A whistleblower (also written as whistle-blower or whistle blower) is a person, often an employee, who reveals information about activity within a private or public organization that is deemed illegal, immoral, illicit, unsafe or fraudulent. Whistleblowers can use a variety of internal or external channels to communicate information or allegations. Over 83% of whistleblowers report internally to a supervisor, human resources, compliance, or a neutral third party within the company, hoping that the company will address and correct the issues. A whistleblower can also bring allegations to light by communicating with external entities, such as the media, government, or law enforcement. Whistleblowing can occur in either the private sector or the public sector.
Retaliation is a real risk for whistleblowers, who often pay a heavy price for blowing the whistle. The most common form of retaliation is abrupt termination of employment. However, several other actions may also be considered retaliatory, including extreme increases in workloads, having hours cut drastically, preventing task completion, or bullying. Laws in many countries attempt to protect whistleblowers and to regulate the whistleblowing activities. These laws tend to adopt different approaches to public and private sector whistleblowing.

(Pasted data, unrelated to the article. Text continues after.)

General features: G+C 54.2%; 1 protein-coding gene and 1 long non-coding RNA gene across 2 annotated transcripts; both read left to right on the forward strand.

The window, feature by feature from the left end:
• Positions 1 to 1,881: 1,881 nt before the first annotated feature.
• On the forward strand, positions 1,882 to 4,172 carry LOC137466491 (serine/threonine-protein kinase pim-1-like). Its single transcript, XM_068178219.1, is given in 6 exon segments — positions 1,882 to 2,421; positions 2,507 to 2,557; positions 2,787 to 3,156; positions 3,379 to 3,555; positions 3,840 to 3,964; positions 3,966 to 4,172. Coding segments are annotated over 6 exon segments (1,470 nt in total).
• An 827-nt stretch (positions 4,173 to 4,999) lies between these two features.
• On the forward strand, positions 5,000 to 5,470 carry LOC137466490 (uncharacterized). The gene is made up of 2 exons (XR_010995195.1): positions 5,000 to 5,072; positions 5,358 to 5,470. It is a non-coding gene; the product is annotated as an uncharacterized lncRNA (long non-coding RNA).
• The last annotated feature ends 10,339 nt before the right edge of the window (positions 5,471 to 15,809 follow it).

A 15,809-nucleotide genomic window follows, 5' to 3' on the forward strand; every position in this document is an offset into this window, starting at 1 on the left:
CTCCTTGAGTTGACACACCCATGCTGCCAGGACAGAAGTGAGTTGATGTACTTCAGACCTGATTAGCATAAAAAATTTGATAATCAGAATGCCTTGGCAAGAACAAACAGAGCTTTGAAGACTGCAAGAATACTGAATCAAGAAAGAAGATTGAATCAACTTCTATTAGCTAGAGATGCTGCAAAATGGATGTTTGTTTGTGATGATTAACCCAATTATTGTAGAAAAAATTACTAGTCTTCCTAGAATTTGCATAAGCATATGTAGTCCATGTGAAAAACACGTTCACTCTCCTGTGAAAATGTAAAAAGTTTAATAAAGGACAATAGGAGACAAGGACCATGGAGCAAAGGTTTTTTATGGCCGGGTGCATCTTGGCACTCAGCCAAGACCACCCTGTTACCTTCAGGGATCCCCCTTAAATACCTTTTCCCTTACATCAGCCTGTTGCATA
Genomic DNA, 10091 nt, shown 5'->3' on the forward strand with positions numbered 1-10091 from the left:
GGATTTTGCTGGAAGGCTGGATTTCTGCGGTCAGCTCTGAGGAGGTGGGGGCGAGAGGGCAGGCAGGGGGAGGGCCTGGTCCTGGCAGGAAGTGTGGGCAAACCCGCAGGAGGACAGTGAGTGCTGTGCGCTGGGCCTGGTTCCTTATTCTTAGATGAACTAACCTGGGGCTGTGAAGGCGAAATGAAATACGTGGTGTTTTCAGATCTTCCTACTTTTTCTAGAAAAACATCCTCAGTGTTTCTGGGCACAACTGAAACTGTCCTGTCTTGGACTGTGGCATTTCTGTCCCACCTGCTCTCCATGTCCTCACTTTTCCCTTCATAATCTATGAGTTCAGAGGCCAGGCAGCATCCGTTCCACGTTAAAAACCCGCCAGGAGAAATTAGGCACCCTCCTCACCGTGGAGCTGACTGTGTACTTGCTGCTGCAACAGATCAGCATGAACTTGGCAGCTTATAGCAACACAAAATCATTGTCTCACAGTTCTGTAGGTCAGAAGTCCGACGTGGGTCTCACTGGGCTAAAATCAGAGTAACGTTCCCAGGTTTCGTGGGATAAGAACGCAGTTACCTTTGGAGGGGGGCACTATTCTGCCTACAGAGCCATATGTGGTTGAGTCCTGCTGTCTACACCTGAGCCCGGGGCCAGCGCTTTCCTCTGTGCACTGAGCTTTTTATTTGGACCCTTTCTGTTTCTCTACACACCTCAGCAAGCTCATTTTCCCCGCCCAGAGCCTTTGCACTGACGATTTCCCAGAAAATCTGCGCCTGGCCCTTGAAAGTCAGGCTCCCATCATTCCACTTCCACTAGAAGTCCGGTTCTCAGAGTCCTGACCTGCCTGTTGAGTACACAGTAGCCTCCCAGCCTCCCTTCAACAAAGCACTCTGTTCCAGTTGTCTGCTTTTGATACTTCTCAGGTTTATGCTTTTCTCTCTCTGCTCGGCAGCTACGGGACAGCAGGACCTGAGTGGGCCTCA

Whistleblowers do not always achieve their aims. For their claims to be credible and successful, they must have compelling evidence to support their claims that the government or regulating body can use or investigate to "prove" such claims and hold corrupt companies and/or government agencies to account.